In Cumbria’s Eden Valley, Penrith is not far from the northeastern edge of the Lake District.
The location offers you pristine highland views of the National Park, as well as noble mansions and castles in the low-lying rural landscape of the west.
Ullswater, arguably England’s most beautiful natural landscape, is just a few minutes’ drive away and promises a stroll in a historic steamboat, a ride on a historic steamboat, and the Ella Power, which inspires Hua Zwass wrote his most famous poem “Daffodil” at the waterfall.
Penrith sits on the bitterly disputed medieval border with Scotland and has two medieval castles with royal links.
On the days outside, you can explore the magnificent Palladian country house and one of the largest Neolithic stone circles in the country.
Let’s explore the best things to do in Penrith:
1. Brougham Castle
A very romantic place in the meadows by the River Edmont is the well-preserved ruins of Brougham Castle.
Abandoned some 300 years ago, the castle was turned into a picturesque ruin, explored by young Wordsworth and painted by JMW Turner.
Striking structures like the Alliance Tower, Fortress, and Double Gate Tower have survived, and Brougham Castle remains interesting because of its intricate mix of passages and spiral staircases.
You’ll set foot on the same land as Edward I, as the castle was an important military base for Robert de Clifford, Malches’ first warden during the Scottish War of Independence.
Edward lived here in 1300, and the castle was occupied and sacked by the Scots in 1388.
2. Penrith Castle
On the town’s west side, Penrith’s Grade I listed castle suffered a similar fate to many of England’s medieval forts when it was demolished after the 17th century civil war.
The castle was raised in the 14th century to protect the area from the Scots and later became a grand fortification.
Richard, Duke of Gloucester (the future Richard III) lived here for some time before becoming king.
The ruins are located in a public park, and the broad ramparts remain at their original height, accessible via a pedestrian bridge over the moat.
Typically, you can make out several window openings, as well as the eastern front support.
Ullswater is a glacial banded lake considered by many to be the most beautiful lake in England.
This has a lot to do with its elongated zig-zag shape and the dominant features on its coast such as Place Fell and Hallin Fell.
Ullswater’s stunning natural beauty has attracted tourists since the 18th century, and the lake has always been the destination of choice for aristocratic holidaymakers in the 20th century.
From Penrith, your first stop will be Pooley Bridge, where you can catch a steamboat that sails the lake year-round.
Ullswater has offered boat tours since 1855, and the oldest ship in the fleet, the Lady of the Lake, was launched in 1877. The steamboat is the best way to get around Ullswater and stops at Glenridding, Howtown and Aira Force.
Water Foot Park is a 10-minute walk from Pooley Bridge and offers a variety of water activities in Ullswater, such as canoeing, paddle boarding and sailing.
4. Air Force
The 21m long Aira Force Falls is the most prized waterfall in the Lake District and is located in National Trust Park on the west side of Ullswater.
Wordsworth mentions Ella Power in several poems and is thought to have been inspired to create the daffodils after his visit in 1802. Ella Baker’s setting is not entirely natural, as it was the landscape of the Howard family in the 19th century.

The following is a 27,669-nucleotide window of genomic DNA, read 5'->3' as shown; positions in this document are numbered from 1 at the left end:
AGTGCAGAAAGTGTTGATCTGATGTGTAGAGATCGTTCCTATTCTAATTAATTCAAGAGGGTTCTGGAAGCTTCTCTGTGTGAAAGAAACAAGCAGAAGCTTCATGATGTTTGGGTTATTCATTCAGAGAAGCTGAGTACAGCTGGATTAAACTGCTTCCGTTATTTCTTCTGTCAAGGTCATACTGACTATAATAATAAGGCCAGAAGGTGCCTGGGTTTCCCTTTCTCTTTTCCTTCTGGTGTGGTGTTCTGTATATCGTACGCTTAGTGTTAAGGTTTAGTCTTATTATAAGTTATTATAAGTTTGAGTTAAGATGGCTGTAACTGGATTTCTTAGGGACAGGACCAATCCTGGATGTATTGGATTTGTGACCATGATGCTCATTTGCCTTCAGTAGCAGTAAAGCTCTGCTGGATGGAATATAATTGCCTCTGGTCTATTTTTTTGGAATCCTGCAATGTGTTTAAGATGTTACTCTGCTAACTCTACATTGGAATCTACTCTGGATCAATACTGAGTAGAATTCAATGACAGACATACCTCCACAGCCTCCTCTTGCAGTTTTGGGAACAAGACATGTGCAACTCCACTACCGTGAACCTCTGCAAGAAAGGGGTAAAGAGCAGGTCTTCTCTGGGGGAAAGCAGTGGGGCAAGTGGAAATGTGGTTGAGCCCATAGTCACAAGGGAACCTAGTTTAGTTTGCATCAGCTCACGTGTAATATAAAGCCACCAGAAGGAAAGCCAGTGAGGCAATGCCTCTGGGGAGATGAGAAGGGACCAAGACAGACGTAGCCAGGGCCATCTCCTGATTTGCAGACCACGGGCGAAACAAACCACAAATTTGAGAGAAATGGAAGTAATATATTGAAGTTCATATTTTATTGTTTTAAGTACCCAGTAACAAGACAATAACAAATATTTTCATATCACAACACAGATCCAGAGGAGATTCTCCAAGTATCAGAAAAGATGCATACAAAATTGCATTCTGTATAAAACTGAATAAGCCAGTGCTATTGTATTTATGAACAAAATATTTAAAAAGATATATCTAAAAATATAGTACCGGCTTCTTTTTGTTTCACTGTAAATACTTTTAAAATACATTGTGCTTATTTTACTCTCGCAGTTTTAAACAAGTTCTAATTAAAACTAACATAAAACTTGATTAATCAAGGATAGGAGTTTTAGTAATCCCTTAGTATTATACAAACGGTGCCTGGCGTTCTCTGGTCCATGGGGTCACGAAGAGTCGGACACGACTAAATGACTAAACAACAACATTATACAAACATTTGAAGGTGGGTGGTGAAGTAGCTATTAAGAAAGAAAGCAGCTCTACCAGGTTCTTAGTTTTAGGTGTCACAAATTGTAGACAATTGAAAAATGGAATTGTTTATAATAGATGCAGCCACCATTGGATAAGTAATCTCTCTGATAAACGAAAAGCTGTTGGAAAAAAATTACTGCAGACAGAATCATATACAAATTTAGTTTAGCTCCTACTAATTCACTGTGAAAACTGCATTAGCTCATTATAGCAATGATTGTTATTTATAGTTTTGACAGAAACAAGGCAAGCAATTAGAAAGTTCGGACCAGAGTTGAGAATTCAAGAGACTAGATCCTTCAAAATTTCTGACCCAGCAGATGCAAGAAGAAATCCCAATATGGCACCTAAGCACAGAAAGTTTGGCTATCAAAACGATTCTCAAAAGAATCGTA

They have planted a botanical garden in the canyon with 200 cedars, spruces, pines and firs, including a majestic Sitka spruce that is now more than 35 meters tall.
The result is almost magical, and you can experience the power of Airl’s power from two stone bridges, one at the top and one at the foot.
5. Harlem Falls
On the opposite side of Ullswater, you can’t miss the vantage point of the 388-meter-high Hallin Fell, which surrounds the lake on three sides.
You don’t have to be a climber to climb this mountain, as the path to the summit is deceptively light and takes about half an hour to complete.
You can park at St. Peter’s Parish Church near South Foot and look back at the majestic Mount Martindale on the way.
At the top of the hill, there are expansive views of the East Lake District, including the High Street, Blencathra, Helvellyn Peak and, of course, Ullswater.
Penrith has been designated as Cumbria’s first cycle hub, in part due to the town’s location on the Sea to Sea Cycleway (C2C). Combining sections of the shorter route, the route stretches 140 miles across the Lake District and the North Pennines, between Workington or Whitehaven in Cumbria and Sunderland or Tynemouth on the North Sea coast between.
Almost half of the trails are on off-road tracks with abandoned railroads and traffic-free bike paths.
There are bicycle lockers outside the tourist information center, and there are also local companies, such as Inspiring Cycle, that rent mountain, road and e-bikes.
The Eden Valley Tourist Office also offers flyers for five “one-day” loop rides that range between 15 and 31 miles.
7. Lorther Castle and Gardens
The Loser family lived in the mansion for centuries until they had to leave for financial reasons after World War II.
Roofs were removed, gardens overgrown and Gothic Revival buildings began to crumble, until conservation plans were drawn up in the early 2000s.
The castle is now a tourist attraction, and you can come and see the Gothic arches, ornamental zigzags, towers, vaulted galleries and spires.
These were designed in the early 19th century by architect Robert Smirke, who was only 25 at the time, and Lowther Castle was his first major commission.
The grounds feature stately avenues, patios, and stone urns, as well as a new playground: The Lost Castle is the largest wooden playground in the country, made up of 11 miles of sustainably sourced wood.